Fair Courts Summit Brings Together Advocates Working to Protect Our Courts

In July, Natalie Thompson and I represented WV Citizens for Clean Elections at the second annual Fair Courts State Summit in Washington, DC. The summit, hosted by our national partner Justice at Stake and sponsored by the Brennan Center for Justice, Wellstone Action, and the Piper Fund (longtime funders of our clean elections work) brought together advocates from around the country working to insulate courts from political pressure, boost public support for judicial independence, protect the courts’ ability to deliver justice and guard people’s rights, and ensure diversity among those who become judges.

At the summit, West Virginia was highlighted as a bright spot due to the judicial reforms we’ve passed in response to Don Blankenship’s election meddling and the resulting scandals that led to the Caperton v. Massey U.S. Supreme Court decision. West Virginia is one of only two states with a judicial public financing program in place (the other being New Mexico). I had the pleasure of serving on a panel with Melissa Price Kromm from North Carolina, where, ironically, the Republican controlled legislature repealed their trailblazing program the same year West Virginia lawmakers voted to make our program permanent.

Highlights from the conference included:

  • Matt Menendez of the Brennan Center for Justice, Florida Supreme Court Justice Peggy Quince and other panelists discussed the impact of Williams-Yulee v. the Florida Bar, in which the U.S. Supreme Court recently upheld a Florida rule that prohibits judges and judicial candidates from directly soliciting campaign contributions. As the New York Times reported, the decision effectively upheld measures in 30 states (including West Virginia) that forbid judicial candidates from making person appeals for money.  This case is an important victory for fair courts, allowing states to protect the integrity of their courts by shielding justices from the perception that they may be biased in favor of particular contributor.  However, it is also a narrow victory dealing with only one judicial canon.  Other codes of judicial conduct are under attack, making it critical for advocates to continue pushing for reforms such as robust disclosure of political spending, public financing, and more effective recusal rules that counter threats to fair, impartial and independent courts.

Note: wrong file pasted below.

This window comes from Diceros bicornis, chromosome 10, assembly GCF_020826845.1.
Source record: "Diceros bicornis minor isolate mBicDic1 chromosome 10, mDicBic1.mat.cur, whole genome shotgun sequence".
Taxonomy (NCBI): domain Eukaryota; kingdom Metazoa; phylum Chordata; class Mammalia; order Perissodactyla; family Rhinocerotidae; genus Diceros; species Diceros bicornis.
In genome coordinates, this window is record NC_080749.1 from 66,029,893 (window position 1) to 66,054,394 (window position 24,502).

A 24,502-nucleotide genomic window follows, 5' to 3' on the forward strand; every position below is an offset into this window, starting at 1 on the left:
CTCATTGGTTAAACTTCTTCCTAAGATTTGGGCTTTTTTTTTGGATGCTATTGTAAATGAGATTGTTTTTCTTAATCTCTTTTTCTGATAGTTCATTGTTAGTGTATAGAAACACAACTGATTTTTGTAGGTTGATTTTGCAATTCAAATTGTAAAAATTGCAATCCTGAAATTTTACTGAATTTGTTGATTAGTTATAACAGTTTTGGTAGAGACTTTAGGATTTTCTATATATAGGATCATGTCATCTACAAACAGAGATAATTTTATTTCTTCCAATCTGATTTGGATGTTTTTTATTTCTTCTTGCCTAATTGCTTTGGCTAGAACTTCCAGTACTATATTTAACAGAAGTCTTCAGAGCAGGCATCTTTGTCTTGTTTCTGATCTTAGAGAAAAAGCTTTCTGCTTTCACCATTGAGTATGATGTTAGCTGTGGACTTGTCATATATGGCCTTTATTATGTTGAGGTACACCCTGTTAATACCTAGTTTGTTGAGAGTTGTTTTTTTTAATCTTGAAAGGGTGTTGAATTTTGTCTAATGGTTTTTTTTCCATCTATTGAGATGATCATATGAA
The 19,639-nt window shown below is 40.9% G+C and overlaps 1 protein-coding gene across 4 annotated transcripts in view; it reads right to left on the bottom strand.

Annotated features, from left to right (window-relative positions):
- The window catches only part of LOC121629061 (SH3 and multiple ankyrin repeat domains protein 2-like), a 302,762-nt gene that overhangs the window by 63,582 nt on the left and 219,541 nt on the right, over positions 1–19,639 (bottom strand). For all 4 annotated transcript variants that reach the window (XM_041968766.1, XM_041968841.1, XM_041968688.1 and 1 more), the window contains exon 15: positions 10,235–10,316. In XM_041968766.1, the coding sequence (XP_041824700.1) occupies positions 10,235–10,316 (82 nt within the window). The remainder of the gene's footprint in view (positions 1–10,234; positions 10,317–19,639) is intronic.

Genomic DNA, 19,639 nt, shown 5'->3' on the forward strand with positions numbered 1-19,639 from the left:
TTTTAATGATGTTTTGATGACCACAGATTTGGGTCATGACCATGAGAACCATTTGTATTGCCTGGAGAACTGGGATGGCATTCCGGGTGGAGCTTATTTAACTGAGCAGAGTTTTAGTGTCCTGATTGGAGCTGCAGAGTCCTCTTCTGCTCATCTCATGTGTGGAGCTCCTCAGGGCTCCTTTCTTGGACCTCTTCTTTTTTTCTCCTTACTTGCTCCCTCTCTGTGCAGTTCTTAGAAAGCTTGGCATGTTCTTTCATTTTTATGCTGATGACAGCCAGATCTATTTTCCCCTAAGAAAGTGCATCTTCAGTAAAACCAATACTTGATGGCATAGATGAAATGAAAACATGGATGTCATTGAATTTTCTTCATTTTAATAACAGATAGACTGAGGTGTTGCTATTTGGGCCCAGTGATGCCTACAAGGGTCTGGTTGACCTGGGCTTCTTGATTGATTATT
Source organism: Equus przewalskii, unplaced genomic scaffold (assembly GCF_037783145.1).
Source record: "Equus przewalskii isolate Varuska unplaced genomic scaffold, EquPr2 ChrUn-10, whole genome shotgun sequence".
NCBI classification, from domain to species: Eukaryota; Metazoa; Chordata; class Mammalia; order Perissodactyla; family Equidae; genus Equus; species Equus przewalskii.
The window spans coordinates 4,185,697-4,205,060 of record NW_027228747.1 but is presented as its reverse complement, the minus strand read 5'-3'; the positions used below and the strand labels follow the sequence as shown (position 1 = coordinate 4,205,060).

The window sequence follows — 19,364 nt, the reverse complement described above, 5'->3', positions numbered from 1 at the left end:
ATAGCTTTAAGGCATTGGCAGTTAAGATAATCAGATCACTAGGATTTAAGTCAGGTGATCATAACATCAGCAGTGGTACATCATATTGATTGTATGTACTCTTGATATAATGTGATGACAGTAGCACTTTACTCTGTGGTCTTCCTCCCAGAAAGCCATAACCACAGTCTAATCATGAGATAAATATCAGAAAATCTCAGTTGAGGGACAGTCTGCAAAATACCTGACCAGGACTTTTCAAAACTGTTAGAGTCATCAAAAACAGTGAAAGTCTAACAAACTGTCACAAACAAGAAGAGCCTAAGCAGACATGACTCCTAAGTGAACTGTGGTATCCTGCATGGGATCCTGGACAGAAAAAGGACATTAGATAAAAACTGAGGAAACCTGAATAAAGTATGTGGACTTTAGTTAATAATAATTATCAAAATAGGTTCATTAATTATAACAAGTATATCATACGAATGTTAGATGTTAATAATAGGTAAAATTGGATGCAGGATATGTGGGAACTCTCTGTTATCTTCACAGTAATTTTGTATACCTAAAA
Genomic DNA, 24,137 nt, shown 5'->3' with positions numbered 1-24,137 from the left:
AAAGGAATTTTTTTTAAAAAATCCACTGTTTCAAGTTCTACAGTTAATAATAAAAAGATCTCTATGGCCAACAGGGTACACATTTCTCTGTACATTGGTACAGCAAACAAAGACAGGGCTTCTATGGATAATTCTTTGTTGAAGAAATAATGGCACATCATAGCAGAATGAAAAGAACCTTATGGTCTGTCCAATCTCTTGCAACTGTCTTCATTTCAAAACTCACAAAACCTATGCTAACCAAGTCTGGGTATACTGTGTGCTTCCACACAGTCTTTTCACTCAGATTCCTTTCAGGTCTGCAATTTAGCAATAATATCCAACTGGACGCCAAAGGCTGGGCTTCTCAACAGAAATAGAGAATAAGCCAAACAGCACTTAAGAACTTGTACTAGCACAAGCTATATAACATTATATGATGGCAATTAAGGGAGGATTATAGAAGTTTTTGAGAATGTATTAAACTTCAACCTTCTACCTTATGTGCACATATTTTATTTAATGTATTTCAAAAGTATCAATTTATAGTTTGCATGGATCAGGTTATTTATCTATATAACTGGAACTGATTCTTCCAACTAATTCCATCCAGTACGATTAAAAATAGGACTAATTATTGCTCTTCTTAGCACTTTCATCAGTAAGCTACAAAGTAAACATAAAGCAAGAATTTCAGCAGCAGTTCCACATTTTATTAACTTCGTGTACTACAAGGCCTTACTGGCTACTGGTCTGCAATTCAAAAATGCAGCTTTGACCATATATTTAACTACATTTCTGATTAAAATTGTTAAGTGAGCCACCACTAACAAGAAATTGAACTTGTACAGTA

• A look at current research documenting the way that politicized judicial selection/elections are undermining our justice system and the ability of criminal defendants to get a fair trial. Presenters included Emory University Professor Joanna Shepherd, whose report, “Skewed Justice”, found evidence that attack ads accusing court candidates of being “soft on crime” make judges less likely to rule for criminal defendants in appellate cases. This was one of the principle findings in the study by Shepherd and her colleague Michael Kang. Additionally, the study found that justices in states whose bans on corporate and union spending on elections were struck down by Citizens United were less likely to vote in favor of criminal defendants than they were before the decision.
  • A panel on linking environmental issues and fair courts focused how polluters are spending large sums of money in judicial elections in states where they face litigation. The discussion kicked off with a screening of a new mini-documentary from Legal Progress highlighting the real human impact of special interest money that is infiltrating judicial elections. The film features one North Carolina family’s story of how coal ash pollution poisoned their community. The film also calls attention to a troubling correlation between North Carolina Supreme Court rulings and the success rates of firms that gave big donations to judicial candidates following the repeal of the state’s public financing system. This was detailed in a Center for American Progress report from November 2014, raising concerns about corporate influence in judicial races. The report profiled corporate polluters such as Duke Energy, which currently has billions of dollars at stake in North Carolina courts over its responsibility to keep toxic coal ash out of the state’s drinking water.

We are looking forward to participating in next year’s Summit — hopefully with more success stories to report from the Mountain State.  Next year will be the first Supreme Court election since Justice Allen Loughry used public financing in 2012 to win one of two contested seats on the court.  We hope another publicly financed colleague will join him on the bench and we were please to hear the recent announcement that Justice Brent Benjamin plans to use public funds in his 2016 relection bid.

Those who are interested can check out the great panels and keynote address from the 2015 Summit at http://bit.ly/FCSsummit.

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Julie Archer

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